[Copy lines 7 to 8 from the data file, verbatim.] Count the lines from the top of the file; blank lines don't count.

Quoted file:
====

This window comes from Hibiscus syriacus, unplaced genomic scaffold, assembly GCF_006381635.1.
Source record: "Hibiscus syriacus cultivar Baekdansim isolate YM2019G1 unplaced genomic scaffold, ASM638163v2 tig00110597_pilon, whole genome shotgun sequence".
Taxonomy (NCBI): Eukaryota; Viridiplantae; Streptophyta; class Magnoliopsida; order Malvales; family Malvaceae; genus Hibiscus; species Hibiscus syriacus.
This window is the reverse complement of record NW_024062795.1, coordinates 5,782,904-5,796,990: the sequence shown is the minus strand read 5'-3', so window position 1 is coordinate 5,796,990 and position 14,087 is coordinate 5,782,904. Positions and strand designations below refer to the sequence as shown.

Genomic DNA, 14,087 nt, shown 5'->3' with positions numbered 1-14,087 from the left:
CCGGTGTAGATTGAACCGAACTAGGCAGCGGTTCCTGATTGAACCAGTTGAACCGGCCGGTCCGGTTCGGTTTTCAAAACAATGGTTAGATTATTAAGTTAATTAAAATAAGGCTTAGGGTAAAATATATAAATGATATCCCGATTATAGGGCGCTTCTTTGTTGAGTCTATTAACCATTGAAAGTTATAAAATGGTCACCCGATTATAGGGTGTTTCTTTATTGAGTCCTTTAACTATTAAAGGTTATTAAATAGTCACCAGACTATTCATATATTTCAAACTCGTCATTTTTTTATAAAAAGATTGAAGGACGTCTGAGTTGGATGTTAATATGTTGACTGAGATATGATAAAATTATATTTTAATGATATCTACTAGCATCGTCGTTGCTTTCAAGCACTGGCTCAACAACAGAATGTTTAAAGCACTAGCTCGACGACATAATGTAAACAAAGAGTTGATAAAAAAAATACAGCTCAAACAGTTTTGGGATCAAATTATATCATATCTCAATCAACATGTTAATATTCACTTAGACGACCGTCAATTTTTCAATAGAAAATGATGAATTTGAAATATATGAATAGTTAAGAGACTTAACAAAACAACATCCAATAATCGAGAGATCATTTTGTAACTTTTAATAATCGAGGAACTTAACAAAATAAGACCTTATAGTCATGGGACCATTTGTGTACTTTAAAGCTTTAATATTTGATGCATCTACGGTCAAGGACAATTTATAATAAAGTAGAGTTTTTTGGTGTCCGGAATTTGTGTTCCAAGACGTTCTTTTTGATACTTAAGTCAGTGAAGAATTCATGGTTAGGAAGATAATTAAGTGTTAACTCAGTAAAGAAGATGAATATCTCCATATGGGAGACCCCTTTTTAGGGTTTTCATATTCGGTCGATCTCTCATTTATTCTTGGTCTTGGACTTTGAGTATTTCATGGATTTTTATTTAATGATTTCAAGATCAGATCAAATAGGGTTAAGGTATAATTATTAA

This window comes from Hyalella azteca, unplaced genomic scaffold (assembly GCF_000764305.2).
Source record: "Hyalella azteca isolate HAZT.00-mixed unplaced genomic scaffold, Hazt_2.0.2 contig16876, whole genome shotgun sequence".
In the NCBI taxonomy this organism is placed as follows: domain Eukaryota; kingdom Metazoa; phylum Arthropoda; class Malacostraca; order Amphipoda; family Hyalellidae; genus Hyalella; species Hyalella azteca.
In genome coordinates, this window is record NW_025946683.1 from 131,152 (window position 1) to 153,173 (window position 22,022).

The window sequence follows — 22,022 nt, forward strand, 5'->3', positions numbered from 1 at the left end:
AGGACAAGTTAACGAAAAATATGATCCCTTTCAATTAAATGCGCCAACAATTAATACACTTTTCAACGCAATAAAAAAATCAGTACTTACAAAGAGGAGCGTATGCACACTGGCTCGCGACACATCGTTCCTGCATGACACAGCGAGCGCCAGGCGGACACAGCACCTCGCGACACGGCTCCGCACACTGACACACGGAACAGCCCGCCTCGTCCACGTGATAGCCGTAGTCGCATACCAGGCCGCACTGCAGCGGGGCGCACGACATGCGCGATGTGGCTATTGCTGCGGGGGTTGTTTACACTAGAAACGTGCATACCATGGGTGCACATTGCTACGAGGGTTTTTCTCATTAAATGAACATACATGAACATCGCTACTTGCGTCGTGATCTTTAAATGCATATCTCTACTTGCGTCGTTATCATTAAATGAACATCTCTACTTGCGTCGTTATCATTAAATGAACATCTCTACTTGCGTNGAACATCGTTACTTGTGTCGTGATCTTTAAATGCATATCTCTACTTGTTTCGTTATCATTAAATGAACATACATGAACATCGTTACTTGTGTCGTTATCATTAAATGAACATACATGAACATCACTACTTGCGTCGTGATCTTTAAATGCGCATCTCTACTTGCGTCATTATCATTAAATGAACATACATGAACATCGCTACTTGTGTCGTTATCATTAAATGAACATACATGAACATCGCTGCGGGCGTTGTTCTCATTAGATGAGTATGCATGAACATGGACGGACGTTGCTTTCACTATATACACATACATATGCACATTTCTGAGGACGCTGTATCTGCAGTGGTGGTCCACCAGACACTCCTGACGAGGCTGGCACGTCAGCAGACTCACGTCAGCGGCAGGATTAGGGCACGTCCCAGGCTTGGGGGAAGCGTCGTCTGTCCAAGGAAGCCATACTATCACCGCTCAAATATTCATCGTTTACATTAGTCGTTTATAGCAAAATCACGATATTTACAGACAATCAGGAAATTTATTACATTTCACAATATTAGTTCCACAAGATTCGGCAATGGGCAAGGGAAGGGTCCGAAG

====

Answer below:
This window comes from Hyalella azteca, unplaced genomic scaffold (assembly GCF_000764305.2).
Source record: "Hyalella azteca isolate HAZT.00-mixed unplaced genomic scaffold, Hazt_2.0.2 contig16876, whole genome shotgun sequence".